Rhodes, like Symi, is fairly quiet

Yesterday I made my annual pilgrimage to Rhodes Traffic Police to renew the license on our three-wheeler. This involved the usual early morning two hour ferry trip to arrive in time before the queue closes for the day. We were late leaving and thus only arrived in Rhodes a few minutes before 10. I dashed round to Mandraki only to find the office door closed and the policewoman on duty informed me that the licensing department was shut as the chap responsible is sick. I told her I had come all the way from Symi especially to do this and asked if there was anyone else who could help me. 'It's okay,' she replied, 'you have until the end of the month and he should be better next week!'

Rhodes, like Symi, is fairly quiet at this time of the year. There was not much in the shops as with three consecutive holiday long weekends supplies were depleted and it takes a while for the supply lines from the mainland to kick in again. The January sales here don't start until 28 January (this is by government decree, unlike other western countries, and is supposed to impose some kind of fairness on pricing and give all retail businesses an equal chance...) so the shops are in a sort of post Christmas limbo as they pack away the seasonal stuff for another year and tend to leave the shelves fairly empty until they are allowed to put out their sale stuff.

The weather continues unsettled with electrical storms, strong winds and rain across the country. It is expected to turn very cold towards the end of the week and strong northerly gales and plunging temperatures are forecast for the weekend. We can't really complain as it has been a very mild winter so far - the Agia Marina river that runs through my property hasn't flowed once yet!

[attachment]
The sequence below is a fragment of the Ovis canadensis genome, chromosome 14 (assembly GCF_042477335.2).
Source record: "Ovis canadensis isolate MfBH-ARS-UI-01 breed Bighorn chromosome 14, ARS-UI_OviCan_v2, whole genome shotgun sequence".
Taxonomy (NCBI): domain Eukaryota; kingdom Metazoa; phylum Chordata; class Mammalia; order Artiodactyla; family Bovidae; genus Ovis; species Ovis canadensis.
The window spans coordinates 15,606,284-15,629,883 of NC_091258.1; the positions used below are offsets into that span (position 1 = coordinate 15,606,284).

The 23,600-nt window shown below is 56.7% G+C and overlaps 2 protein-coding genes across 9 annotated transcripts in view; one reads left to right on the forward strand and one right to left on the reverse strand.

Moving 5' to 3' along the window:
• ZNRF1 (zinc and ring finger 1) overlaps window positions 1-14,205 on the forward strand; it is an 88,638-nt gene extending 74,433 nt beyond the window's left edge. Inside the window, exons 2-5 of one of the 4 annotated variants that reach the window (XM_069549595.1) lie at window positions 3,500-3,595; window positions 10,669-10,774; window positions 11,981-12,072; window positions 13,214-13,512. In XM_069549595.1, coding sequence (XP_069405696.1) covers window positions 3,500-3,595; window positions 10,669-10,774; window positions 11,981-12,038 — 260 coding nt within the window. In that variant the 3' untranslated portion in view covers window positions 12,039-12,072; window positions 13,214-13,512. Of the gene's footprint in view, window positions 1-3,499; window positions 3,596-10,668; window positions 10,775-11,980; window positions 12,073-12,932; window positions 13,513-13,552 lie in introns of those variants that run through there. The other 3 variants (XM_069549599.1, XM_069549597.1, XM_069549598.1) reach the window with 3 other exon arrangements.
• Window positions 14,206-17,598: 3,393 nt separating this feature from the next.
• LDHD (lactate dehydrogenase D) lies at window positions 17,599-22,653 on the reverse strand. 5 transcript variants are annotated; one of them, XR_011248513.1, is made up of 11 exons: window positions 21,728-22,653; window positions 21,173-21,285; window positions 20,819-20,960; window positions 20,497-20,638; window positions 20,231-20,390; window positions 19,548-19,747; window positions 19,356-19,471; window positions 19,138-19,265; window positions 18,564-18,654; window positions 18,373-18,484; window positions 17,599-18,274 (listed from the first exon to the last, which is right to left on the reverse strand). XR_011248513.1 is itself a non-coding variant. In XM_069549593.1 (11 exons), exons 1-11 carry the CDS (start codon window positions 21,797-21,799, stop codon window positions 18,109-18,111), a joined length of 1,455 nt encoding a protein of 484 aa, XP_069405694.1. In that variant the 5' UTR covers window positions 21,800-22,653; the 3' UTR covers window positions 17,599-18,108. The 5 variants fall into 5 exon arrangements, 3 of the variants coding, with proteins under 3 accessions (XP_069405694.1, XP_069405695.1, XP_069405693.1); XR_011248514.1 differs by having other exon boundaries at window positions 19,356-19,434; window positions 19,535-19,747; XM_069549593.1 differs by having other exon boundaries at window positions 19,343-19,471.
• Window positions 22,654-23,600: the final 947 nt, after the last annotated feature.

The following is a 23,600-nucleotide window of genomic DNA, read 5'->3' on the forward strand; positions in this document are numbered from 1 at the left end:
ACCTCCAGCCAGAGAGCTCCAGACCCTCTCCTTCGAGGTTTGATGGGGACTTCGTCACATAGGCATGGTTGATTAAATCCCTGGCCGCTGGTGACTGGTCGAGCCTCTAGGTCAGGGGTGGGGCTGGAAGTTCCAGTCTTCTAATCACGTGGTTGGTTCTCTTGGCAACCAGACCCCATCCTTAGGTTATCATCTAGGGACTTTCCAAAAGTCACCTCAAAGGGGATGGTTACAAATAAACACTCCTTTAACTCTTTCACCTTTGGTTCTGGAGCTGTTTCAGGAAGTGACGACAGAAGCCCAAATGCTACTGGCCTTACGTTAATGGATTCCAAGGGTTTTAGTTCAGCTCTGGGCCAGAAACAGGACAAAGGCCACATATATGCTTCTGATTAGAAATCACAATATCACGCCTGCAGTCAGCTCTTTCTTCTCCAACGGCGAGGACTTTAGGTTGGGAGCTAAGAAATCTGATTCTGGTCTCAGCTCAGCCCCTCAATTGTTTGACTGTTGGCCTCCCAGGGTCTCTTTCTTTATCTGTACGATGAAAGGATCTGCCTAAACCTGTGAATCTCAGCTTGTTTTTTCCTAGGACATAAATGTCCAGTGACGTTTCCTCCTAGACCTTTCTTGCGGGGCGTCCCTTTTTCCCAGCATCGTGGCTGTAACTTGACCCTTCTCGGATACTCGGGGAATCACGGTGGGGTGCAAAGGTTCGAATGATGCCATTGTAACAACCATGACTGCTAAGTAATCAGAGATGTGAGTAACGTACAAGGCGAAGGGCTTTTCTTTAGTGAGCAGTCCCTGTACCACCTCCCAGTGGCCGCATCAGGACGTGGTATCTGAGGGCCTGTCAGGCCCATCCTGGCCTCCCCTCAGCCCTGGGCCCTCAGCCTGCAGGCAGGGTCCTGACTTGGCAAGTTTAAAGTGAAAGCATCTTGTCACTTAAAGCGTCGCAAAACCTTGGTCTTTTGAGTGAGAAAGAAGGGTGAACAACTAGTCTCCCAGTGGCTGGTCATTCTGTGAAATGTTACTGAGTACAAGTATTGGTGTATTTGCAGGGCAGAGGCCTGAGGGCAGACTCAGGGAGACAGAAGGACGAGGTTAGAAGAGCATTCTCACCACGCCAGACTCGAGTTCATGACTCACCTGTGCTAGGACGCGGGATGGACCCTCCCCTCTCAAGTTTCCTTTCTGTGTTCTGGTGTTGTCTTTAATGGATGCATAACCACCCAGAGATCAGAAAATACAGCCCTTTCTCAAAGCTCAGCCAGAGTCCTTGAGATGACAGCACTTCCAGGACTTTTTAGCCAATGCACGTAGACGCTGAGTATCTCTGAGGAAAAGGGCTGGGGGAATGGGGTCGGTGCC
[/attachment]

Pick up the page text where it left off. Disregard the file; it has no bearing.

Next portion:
Have a good week.

Regards,
Adriana
www.symivisitor.com

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About this Blog

I sailed into Panormitis Bay, Symi, by chance one windy July day in 1993 and have been here ever since. The locals tell me that this is one of the miracles of St Michael of Panormitis. A BA graduate with majors in English, Philosophy and Classical Civilisation, the idea of living in what is to all intents and purposes an archaeological site appeals to me. Not as small as Kastellorizo, not as touristy as Rhodes, Symi is just the right size. I live on a small holding which my husband and I have reclaimed from a ruin of over-grazing and neglect and turned into a small oasis over the course of the past 22 years. I also work part-time for Symi Visitor Accommodation, helping independent travellers discover and enjoy Symi's simple pleasures for themselves.

This page is kindly sponsored by Wendy Wilcox, Symi Visitor Accommodation.


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